The Song That Changed Your Life
Congregations by Carla Gadula
This story is on the shortlist for The Song That Changed Your Life challenge.
Video source: Youtube.
He looked for the key hidden under a tight corner of the deck. All of us with shiny cheeks, plaid flannel shirts and longing, waited for the click that meant it would begin. The cottage was a 75-kilometer escape from suburbia.
We turned sixteen in 1990, old enough to drive, siphon gas in a pinch and pack four 6 footers into the back seat.
Leam jacked up the heat inside because it felt like minus twenty. We trickled in, threaded into pockets and loosened up. A beer keg chilled against a ruffle of snow. My best friend Betty stood out on the porch, cigarette lit, all of us taking turns having tormented, brilliant conversations.
We were so beautifully awkward then. The boys, obnoxious and pumped with adrenaline, spewed out taunts at the weakest link. Evolutionary biology in baseball caps. Us girls waxed syrupy wine coolers down our throats and talked incessantly about potential hook-ups, the meaning of life, John Cusack movies.
No one was thinking about context. Small talk didn’t exist. We either blurted out nothingness or strokes of genius. We were young so we thought our words echoed everywhere.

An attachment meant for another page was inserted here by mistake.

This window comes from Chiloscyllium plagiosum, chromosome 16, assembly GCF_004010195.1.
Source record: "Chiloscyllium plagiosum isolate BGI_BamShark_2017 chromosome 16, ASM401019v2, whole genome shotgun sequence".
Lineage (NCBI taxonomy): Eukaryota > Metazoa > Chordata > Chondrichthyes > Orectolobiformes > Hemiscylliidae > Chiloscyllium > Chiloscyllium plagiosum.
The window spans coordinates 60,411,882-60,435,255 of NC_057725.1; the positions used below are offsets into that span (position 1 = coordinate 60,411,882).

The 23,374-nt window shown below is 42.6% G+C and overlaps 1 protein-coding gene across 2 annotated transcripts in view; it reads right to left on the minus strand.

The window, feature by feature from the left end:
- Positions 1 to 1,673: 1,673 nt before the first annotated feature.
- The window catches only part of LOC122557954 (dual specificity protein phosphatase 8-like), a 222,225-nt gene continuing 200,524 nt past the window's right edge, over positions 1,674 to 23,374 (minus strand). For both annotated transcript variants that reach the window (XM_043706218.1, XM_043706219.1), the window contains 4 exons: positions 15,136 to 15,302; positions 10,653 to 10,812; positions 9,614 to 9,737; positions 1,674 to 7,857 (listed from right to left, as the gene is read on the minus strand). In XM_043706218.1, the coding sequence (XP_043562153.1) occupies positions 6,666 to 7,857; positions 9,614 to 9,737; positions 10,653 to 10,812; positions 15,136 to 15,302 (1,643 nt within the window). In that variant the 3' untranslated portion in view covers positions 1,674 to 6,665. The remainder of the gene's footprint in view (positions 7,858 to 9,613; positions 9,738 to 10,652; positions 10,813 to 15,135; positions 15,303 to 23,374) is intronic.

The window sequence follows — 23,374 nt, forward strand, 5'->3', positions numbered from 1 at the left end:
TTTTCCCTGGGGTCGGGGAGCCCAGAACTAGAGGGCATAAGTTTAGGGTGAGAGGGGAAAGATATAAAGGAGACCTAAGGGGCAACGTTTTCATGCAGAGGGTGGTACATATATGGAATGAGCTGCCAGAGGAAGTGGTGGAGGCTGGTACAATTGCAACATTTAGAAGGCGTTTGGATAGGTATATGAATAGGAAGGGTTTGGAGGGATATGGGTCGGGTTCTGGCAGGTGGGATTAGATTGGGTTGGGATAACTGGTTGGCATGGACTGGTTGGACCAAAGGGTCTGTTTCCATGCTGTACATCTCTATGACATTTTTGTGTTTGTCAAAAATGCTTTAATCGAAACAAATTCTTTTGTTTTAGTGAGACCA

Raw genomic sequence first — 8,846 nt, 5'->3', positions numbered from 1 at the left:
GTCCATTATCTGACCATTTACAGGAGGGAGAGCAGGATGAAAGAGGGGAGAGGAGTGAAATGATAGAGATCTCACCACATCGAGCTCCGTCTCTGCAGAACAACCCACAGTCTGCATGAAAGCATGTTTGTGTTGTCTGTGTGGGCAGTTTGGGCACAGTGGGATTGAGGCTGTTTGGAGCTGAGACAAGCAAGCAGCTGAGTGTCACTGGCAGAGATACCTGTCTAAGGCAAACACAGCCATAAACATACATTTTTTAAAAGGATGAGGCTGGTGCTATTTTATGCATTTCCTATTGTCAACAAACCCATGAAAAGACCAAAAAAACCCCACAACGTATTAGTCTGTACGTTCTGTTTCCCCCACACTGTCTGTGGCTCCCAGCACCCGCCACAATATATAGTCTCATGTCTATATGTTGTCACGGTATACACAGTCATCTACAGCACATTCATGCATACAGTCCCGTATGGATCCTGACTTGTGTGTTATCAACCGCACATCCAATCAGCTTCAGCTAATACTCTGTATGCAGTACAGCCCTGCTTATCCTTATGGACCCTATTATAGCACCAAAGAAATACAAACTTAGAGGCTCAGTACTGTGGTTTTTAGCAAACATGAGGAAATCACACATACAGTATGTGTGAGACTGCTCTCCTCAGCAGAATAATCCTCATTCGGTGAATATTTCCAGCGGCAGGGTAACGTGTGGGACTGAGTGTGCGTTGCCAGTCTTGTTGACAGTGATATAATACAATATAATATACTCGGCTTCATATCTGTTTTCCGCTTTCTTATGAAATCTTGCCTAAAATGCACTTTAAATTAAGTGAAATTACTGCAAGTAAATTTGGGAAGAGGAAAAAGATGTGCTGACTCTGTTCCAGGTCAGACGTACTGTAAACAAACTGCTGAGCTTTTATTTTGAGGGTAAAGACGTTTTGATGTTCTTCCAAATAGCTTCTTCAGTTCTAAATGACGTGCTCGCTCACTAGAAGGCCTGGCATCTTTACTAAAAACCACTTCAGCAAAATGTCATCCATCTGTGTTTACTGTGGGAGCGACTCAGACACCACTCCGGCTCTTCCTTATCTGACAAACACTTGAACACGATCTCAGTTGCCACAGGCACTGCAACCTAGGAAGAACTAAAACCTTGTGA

Martin lit a joint, pin-thin, passed it around. He asked Betty, “But, how do you know it’s actually love?”
She countered, “When you don’t ask yourself the question.”
Everyone was gangly limbed and smooth. The scent of Polo cologne mixed with ketchup chips and the embers from the old stove fire. Leam described The Best Night Ever - nostalgic already about last Saturday. Steve corroborated. The tale would be the funniest until its’ dethroning by next week’s embellishments.
Jamie put on the Tragically Hip CD. Heads magnetically syncopated between sips of beer. Soon the boys became one large being, dancing like drums, cowboy boots unceremoniously kicking at the air.
Things moved in random intervals. A legend was cultivated about the 'green girl' who puked in Ashley’s shoe. Sylvia discovered that he had cheated. I kissed someone in impulse layered with regret. Jason tried to elevate the inanity into some form of Jungian philosophy. Fists collided in air. Uninhibited, uninhabited, unencumbered - we were smart as hell, but young and stupid. I breathed in the lyrics to "Blow At High Dough" and tried to philosophize back.
An even thirty kids but it felt as intimate as four. I remember that party - a brutally cold night of luxury and time.
Carla Gadula lives in Ottawa, ON.